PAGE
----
Those cuts affected the Pittsburgh office, where the entire staff was released this past Thursday, including two full-time and three part-time employees. However, according to Judy Palkovitz, national chair of planned giving and estates for Hadassah, the office will not be closed.
“It’s not just happening in the Pittsburgh office,” she said. “We are restructuring nationally. The Pittsburgh office is not closing. We will still have a professional office staff there.”
President of Pittsburgh’s Hadassah chapter, Lynda Heyman, said that the chapter would be hiring local people to replace the ones laid off. In some cases those that got laid off could reapply for their old job.
“In cases where the jobs didn’t change, we of course approached our employees first,” Heyman said. “If they weren’t interested we moved on to look for other people.”
Currently there are two staff members working at Hadassah until Feb. 20, when the new office staff is scheduled to take over. Heyman said the organization is looking to hire for two new full-time positions, but will hopefully add more.
“We will hopefully add more as we need them and as the economy picks up,” she said.
Nobody has been hired though for the new full-time positions.
“We have started putting out feelers to see who might be interested,” Heyman said. “But we have not interviewed anyone yet.”
While the national organization was badly hurt by Bernard Madoff’s Ponzi scam, losing nearly $90 million, Palkovitz said Hadassah had already been in the works of restructuring its offices nationwide for the past two years.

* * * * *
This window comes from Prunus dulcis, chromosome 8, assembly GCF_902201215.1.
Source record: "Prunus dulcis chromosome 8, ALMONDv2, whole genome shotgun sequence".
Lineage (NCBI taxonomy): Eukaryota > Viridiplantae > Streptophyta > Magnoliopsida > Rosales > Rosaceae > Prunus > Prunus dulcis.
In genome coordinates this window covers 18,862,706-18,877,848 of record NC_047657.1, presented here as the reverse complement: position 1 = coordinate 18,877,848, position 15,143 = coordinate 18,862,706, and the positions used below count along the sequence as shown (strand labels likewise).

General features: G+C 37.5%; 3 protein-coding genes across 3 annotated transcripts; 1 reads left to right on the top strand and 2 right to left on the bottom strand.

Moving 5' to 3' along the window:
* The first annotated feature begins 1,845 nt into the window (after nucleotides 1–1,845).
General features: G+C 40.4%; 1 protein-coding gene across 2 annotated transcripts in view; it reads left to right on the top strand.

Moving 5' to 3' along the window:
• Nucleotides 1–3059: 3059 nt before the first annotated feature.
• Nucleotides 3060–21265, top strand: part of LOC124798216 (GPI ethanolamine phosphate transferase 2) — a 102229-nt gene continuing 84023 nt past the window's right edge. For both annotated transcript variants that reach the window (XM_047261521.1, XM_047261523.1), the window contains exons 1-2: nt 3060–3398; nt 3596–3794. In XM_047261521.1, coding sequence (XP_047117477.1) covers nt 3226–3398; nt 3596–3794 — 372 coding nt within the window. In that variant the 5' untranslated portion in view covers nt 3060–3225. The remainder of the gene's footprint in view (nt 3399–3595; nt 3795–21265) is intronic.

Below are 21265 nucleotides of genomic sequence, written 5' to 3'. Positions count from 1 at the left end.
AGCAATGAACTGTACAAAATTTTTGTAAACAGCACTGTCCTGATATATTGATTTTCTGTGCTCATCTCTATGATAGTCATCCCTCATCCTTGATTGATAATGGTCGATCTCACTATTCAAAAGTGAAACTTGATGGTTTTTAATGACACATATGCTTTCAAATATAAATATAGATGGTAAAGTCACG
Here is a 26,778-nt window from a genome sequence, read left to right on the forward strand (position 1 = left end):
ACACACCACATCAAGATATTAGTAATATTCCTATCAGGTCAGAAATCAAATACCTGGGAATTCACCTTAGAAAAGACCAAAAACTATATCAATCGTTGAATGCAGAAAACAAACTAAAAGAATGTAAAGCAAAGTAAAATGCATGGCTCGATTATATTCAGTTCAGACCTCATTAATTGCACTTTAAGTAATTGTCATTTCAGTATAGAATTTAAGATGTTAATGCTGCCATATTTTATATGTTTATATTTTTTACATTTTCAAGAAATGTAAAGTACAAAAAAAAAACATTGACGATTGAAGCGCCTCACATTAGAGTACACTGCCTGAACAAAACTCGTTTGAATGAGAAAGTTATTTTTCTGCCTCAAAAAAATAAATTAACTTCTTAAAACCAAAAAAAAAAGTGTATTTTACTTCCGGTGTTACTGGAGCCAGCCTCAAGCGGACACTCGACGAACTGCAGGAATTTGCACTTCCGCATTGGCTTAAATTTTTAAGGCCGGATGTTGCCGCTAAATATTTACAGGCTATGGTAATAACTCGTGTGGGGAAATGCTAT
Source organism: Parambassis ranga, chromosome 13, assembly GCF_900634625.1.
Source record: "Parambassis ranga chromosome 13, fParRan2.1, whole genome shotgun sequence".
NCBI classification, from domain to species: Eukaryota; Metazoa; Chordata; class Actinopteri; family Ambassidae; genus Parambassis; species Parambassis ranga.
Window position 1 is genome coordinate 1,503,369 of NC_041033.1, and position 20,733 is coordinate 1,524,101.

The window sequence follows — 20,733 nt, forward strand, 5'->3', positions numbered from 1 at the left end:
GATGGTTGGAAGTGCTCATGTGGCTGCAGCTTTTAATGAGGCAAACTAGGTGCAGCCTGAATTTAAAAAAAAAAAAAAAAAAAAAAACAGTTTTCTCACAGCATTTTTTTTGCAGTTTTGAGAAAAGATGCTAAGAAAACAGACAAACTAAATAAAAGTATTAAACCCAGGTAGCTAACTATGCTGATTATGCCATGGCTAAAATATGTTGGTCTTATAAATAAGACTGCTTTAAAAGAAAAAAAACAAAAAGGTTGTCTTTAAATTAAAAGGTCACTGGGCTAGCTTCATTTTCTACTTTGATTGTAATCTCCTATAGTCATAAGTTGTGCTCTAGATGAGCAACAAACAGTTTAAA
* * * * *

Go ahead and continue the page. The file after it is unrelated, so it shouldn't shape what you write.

“Hadassah was in the process of reorganizing itself long before the Madoff scam,” she said. “The Madoff scandal just trip wired the entire Jewish world.”
Heyman said that while anytime there is a layoff it comes as a shock, the announcement wasn’t out of the blue.
“I think they had some concerns as to how this will be handled,” she said. “If you know your organization is making changes, there’s always going to be those questions of what is going to be.”
Initially the layoffs and office restructurings were going to take place over an 18-month period, but the Madoff scandal turned that 18 months into 30 days.
“This was a painful and difficult step for us,” Hadassah’s national President Nancy Falchuk said in a mid-January JTA story. “This reduction was accelerated by the ongoing downturn of the current economic environment.”
Both Palkovitz and Falchuk assured Pittsburgh and the country that Hadassah will still be fully operational and is just figuring out how to best serve the Jewish community.
“Hadassah is assessing its ability to carry out its mission and do it in the leanest way,” Palkovitz said. “That is happening all over the country.”
(Mike Zoller can be reached at firstname.lastname@example.org.)